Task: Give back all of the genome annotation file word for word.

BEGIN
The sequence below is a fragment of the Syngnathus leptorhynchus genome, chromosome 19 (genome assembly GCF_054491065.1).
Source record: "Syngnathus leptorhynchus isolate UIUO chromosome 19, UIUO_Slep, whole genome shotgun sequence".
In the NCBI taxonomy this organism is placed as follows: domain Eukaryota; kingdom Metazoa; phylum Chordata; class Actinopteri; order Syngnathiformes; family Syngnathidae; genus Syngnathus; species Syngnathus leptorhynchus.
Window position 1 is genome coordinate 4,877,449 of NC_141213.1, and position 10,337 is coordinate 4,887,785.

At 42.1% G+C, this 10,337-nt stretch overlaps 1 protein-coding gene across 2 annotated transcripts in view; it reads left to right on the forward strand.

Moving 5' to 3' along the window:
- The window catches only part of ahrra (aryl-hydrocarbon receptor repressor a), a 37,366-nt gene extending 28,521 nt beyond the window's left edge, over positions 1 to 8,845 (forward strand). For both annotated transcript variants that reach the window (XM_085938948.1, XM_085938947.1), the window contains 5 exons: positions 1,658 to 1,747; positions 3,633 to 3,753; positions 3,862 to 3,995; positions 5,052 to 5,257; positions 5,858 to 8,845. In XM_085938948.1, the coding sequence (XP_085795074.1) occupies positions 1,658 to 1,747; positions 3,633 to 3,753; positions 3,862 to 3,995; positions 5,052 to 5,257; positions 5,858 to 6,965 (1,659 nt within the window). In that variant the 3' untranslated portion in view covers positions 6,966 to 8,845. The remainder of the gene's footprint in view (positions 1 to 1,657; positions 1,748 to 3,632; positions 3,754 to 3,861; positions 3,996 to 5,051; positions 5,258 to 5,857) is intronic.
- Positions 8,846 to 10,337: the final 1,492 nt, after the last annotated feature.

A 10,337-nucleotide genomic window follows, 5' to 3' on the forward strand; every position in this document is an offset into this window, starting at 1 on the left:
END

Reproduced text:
The sequence below is a fragment of the Syngnathus leptorhynchus genome, chromosome 19 (genome assembly GCF_054491065.1).
Source record: "Syngnathus leptorhynchus isolate UIUO chromosome 19, UIUO_Slep, whole genome shotgun sequence".
In the NCBI taxonomy this organism is placed as follows: domain Eukaryota; kingdom Metazoa; phylum Chordata; class Actinopteri; order Syngnathiformes; family Syngnathidae; genus Syngnathus; species Syngnathus leptorhynchus.
Window position 1 is genome coordinate 4,877,449 of NC_141213.1, and position 10,337 is coordinate 4,887,785.

At 42.1% G+C, this 10,337-nt stretch overlaps 1 protein-coding gene across 2 annotated transcripts in view; it reads left to right on the forward strand.

Moving 5' to 3' along the window:
- The window catches only part of ahrra (aryl-hydrocarbon receptor repressor a), a 37,366-nt gene extending 28,521 nt beyond the window's left edge, over positions 1 to 8,845 (forward strand). For both annotated transcript variants that reach the window (XM_085938948.1, XM_085938947.1), the window contains 5 exons: positions 1,658 to 1,747; positions 3,633 to 3,753; positions 3,862 to 3,995; positions 5,052 to 5,257; positions 5,858 to 8,845. In XM_085938948.1, the coding sequence (XP_085795074.1) occupies positions 1,658 to 1,747; positions 3,633 to 3,753; positions 3,862 to 3,995; positions 5,052 to 5,257; positions 5,858 to 6,965 (1,659 nt within the window). In that variant the 3' untranslated portion in view covers positions 6,966 to 8,845. The remainder of the gene's footprint in view (positions 1 to 1,657; positions 1,748 to 3,632; positions 3,754 to 3,861; positions 3,996 to 5,051; positions 5,258 to 5,857) is intronic.
- Positions 8,846 to 10,337: the final 1,492 nt, after the last annotated feature.

A 10,337-nucleotide genomic window follows, 5' to 3' on the forward strand; every position in this document is an offset into this window, starting at 1 on the left: